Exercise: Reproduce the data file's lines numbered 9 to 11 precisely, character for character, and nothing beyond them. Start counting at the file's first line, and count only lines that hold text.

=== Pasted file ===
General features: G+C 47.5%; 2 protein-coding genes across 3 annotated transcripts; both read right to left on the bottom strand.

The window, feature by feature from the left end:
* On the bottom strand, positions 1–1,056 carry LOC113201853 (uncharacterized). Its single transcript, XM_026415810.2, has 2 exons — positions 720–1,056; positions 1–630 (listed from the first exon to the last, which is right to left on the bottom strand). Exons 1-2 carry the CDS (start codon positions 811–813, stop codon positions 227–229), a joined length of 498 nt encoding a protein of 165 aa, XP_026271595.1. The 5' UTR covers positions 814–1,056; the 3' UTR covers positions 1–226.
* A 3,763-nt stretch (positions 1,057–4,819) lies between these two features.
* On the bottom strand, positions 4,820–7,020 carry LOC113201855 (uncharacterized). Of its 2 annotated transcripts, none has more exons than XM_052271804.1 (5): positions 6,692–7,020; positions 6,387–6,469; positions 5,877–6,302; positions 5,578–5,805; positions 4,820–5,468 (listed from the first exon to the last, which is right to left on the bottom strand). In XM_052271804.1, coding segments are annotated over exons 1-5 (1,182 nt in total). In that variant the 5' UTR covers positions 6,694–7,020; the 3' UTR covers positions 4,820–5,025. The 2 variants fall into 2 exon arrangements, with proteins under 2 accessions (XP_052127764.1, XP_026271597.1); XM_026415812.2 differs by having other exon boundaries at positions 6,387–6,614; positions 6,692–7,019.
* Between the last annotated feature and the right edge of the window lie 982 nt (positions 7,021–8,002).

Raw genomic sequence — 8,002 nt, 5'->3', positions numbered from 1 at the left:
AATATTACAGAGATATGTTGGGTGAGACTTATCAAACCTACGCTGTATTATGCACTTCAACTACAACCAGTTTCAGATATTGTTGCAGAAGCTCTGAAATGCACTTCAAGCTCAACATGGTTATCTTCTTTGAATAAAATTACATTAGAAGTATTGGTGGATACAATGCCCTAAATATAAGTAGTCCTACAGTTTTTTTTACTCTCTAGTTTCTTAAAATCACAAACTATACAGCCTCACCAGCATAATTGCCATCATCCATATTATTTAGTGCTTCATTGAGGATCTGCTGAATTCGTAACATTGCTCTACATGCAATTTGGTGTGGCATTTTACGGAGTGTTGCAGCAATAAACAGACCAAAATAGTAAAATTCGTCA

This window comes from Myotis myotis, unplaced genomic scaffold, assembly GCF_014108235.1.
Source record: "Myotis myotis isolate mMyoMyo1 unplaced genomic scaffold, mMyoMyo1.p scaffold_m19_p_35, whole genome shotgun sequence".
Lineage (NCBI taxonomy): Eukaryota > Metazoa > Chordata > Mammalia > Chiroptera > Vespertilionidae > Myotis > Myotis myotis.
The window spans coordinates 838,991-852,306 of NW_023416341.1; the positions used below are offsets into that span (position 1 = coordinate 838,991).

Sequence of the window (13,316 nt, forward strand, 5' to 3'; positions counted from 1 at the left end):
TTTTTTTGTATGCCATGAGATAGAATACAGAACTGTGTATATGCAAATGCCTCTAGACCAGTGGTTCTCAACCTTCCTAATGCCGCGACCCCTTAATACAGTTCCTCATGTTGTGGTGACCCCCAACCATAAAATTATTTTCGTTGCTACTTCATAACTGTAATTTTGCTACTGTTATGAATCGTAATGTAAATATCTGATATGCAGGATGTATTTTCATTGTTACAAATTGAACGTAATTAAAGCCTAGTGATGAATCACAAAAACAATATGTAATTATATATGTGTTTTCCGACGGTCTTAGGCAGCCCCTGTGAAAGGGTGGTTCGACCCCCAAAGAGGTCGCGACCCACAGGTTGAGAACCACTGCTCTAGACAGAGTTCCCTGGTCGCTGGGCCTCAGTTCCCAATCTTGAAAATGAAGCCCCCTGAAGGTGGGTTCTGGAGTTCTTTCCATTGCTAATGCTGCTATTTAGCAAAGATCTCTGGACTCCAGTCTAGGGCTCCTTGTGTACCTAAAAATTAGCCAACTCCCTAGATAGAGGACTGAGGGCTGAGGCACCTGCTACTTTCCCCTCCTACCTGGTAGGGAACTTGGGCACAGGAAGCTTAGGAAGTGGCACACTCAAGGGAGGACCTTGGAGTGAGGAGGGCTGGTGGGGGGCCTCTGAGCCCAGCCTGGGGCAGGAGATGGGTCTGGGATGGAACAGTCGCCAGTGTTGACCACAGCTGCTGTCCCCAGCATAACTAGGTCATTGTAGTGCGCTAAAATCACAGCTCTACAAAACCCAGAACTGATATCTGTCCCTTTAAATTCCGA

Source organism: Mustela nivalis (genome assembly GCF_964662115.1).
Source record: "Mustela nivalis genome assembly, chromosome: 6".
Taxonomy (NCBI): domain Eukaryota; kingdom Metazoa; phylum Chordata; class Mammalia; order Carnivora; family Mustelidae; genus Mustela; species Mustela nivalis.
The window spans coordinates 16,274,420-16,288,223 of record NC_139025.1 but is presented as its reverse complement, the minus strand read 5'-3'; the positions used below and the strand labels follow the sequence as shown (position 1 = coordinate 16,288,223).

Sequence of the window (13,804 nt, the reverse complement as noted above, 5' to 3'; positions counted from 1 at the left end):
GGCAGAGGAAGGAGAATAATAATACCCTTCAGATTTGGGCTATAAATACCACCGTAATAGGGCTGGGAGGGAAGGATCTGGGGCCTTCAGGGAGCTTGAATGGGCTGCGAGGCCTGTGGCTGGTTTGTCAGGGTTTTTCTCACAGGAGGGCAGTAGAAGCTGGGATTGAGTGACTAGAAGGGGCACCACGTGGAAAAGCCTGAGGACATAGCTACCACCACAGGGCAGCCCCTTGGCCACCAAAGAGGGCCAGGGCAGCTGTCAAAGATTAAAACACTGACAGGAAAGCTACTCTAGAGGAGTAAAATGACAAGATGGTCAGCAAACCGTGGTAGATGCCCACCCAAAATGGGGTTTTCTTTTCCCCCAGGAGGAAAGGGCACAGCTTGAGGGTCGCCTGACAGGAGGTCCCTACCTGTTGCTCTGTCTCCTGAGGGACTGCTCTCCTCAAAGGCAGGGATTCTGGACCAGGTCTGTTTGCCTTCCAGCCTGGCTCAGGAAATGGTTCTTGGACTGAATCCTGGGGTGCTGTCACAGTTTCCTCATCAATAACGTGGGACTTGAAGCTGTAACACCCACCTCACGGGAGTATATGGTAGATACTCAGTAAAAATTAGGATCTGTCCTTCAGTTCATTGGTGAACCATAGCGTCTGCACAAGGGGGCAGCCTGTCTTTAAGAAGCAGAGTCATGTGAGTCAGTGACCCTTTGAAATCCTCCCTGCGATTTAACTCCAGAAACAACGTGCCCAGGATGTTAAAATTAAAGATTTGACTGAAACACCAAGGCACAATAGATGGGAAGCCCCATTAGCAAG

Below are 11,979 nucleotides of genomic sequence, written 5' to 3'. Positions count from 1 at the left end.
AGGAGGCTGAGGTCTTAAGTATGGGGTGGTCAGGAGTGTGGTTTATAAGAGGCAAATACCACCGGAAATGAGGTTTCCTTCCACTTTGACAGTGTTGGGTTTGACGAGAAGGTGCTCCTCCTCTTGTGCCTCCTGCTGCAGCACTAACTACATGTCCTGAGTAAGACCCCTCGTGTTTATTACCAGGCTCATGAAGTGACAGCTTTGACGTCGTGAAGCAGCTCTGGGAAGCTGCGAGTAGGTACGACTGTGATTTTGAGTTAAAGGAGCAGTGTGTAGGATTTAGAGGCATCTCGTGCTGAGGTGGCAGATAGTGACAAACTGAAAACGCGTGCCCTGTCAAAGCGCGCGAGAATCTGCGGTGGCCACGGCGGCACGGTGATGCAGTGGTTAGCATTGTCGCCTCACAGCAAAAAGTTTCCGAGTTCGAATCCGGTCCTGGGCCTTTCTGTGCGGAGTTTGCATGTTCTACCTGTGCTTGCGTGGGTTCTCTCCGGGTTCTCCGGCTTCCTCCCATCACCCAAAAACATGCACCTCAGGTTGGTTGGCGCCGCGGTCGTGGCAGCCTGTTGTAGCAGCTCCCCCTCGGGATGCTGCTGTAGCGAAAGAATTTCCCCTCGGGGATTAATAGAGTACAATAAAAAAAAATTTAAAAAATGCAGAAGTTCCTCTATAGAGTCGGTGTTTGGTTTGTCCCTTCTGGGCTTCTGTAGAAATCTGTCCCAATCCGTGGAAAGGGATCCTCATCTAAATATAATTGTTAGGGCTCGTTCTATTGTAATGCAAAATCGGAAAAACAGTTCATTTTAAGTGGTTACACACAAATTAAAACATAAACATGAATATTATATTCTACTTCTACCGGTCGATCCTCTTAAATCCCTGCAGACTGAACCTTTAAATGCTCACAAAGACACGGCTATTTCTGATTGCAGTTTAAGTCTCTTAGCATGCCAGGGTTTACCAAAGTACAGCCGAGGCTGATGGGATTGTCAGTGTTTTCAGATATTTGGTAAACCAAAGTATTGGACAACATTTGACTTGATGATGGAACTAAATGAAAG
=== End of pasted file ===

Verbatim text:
This window comes from Myotis myotis, unplaced genomic scaffold, assembly GCF_014108235.1.
Source record: "Myotis myotis isolate mMyoMyo1 unplaced genomic scaffold, mMyoMyo1.p scaffold_m19_p_35, whole genome shotgun sequence".
Lineage (NCBI taxonomy): Eukaryota > Metazoa > Chordata > Mammalia > Chiroptera > Vespertilionidae > Myotis > Myotis myotis.